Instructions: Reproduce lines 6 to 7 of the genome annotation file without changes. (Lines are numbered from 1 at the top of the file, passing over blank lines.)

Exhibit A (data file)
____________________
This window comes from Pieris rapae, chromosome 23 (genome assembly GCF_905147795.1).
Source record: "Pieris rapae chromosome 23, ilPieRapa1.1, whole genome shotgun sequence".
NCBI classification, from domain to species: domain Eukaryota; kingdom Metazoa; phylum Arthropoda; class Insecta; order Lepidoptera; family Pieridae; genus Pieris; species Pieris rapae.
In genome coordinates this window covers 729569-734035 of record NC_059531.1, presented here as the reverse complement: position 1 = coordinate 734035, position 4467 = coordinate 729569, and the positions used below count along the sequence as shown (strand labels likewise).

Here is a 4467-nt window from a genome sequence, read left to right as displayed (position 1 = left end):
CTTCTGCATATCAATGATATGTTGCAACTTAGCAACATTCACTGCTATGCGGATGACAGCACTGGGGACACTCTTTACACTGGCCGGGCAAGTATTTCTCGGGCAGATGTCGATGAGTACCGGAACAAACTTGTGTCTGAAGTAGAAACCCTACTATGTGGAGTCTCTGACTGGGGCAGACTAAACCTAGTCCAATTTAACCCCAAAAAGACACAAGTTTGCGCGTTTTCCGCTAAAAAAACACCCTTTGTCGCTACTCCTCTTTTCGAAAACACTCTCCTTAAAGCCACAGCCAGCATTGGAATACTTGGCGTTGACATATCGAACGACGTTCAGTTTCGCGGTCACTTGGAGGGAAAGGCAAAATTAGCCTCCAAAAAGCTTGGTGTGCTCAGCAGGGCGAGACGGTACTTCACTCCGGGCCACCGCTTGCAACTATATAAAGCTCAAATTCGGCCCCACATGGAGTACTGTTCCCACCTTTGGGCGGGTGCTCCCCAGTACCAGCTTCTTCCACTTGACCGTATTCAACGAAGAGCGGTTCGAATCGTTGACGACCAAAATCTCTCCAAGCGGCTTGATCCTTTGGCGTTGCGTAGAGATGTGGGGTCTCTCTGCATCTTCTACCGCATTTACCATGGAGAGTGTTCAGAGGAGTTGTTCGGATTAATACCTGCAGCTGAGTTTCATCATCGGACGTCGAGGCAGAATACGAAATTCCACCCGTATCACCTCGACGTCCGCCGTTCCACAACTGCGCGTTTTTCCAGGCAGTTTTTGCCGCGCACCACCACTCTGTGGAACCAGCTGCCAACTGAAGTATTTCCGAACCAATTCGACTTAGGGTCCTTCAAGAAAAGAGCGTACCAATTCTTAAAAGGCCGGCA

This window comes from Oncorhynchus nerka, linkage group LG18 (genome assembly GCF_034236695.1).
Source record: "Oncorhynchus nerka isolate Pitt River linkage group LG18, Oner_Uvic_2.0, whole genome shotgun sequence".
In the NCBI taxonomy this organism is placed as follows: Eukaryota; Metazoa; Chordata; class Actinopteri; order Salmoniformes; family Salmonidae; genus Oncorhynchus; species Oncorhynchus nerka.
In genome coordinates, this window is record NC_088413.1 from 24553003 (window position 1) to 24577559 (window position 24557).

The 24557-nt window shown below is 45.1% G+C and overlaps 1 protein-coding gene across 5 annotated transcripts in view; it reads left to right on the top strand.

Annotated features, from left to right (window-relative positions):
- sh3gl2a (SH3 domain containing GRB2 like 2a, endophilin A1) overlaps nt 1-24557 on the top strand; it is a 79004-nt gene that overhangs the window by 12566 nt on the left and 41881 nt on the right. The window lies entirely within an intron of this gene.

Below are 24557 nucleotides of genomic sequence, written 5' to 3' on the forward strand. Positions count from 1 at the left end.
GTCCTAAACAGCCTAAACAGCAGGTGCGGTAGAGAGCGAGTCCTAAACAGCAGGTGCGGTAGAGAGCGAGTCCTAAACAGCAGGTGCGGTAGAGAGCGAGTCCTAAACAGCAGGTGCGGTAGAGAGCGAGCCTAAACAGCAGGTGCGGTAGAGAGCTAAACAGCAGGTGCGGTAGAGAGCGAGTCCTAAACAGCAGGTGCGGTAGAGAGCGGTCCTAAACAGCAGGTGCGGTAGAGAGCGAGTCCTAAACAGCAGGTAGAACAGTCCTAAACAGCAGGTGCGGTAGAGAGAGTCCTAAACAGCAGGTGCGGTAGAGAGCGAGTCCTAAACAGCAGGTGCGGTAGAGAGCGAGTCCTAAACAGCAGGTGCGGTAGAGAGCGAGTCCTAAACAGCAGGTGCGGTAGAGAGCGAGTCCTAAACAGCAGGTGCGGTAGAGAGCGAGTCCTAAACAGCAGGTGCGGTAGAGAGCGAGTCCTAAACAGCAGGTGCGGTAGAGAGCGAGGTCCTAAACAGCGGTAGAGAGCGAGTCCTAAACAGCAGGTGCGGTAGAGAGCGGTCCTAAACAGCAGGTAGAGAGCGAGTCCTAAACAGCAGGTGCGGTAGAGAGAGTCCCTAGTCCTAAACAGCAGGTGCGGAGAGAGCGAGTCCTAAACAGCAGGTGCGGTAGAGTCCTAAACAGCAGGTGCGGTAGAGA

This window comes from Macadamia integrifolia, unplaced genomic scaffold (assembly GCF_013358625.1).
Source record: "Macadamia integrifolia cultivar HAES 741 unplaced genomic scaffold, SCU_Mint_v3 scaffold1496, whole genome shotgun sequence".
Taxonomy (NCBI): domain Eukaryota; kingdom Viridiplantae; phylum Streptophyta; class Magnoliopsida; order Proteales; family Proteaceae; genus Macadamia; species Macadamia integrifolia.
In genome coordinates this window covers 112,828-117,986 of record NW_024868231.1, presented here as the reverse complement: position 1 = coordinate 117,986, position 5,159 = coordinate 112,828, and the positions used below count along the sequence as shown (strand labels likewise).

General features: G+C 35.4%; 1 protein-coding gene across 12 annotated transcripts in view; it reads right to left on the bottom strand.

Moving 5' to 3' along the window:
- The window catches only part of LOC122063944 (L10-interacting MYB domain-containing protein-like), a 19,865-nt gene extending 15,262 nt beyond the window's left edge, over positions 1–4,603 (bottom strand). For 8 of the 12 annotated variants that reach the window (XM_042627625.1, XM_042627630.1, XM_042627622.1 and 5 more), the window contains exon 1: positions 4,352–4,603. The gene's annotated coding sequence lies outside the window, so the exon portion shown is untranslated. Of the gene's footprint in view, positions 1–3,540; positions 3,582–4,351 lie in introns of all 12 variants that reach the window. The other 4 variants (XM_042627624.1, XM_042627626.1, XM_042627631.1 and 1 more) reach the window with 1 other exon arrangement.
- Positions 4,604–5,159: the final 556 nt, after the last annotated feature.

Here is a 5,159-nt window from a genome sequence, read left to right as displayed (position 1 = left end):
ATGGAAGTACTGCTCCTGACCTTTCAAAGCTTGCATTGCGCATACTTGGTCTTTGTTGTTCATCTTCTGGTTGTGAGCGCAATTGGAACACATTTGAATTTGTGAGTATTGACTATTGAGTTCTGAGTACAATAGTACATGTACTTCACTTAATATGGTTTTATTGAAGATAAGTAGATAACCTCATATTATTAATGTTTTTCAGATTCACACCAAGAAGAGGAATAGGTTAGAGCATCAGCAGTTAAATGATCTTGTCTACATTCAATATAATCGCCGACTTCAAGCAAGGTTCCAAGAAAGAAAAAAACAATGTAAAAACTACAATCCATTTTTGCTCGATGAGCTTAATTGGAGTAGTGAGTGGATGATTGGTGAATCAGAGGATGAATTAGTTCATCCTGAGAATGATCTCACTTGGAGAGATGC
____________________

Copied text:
CTTCTGCATATCAATGATATGTTGCAACTTAGCAACATTCACTGCTATGCGGATGACAGCACTGGGGACACTCTTTACACTGGCCGGGCAAGTATTTCTCGGGCAGATGTCGATGAGTACCGGAACAAACTTGTGTCTGAAGTAGAAACCCTACTATGTGGAGTCTCTGACTGGGGCAGACTAAACCTAGTCCAATTTAACCCCAAAAAGACACAAGTTTGCGCGTTTTCCGCTAAAAAAACACCCTTTGTCGCTACTCCTCTTTTCGAAAACACTCTCCTTAAAGCCACAGCCAGCATTGGAATACTTGGCGTTGACATATCGAACGACGTTCAGTTTCGCGGTCACTTGGAGGGAAAGGCAAAATTAGCCTCCAAAAAGCTTGGTGTGCTCAGCAGGGCGAGACGGTACTTCACTCCGGGCCACCGCTTGCAACTATATAAAGCTCAAATTCGGCCCCACATGGAGTACTGTTCCCACCTTTGGGCGGGTGCTCCCCAGTACCAGCTTCTTCCACTTGACCGTATTCAACGAAGAGCGGTTCGAATCGTTGACGACCAAAATCTCTCCAAGCGGCTTGATCCTTTGGCGTTGCGTAGAGATGTGGGGTCTCTCTGCATCTTCTACCGCATTTACCATGGAGAGTGTTCAGAGGAGTTGTTCGGATTAATACCTGCAGCTGAGTTTCATCATCGGACGTCGAGGCAGAATACGAAATTCCACCCGTATCACCTCGACGTCCGCCGTTCCACAACTGCGCGTTTTTCCAGGCAGTTTTTGCCGCGCACCACCACTCTGTGGAACCAGCTGCCAACTGAAGTATTTCCGAACCAATTCGACTTAGGGTCCTTCAAGAAAAGAGCGTACCAATTCTTAAAAGGCCGGCA

This window comes from Oncorhynchus nerka, linkage group LG18 (genome assembly GCF_034236695.1).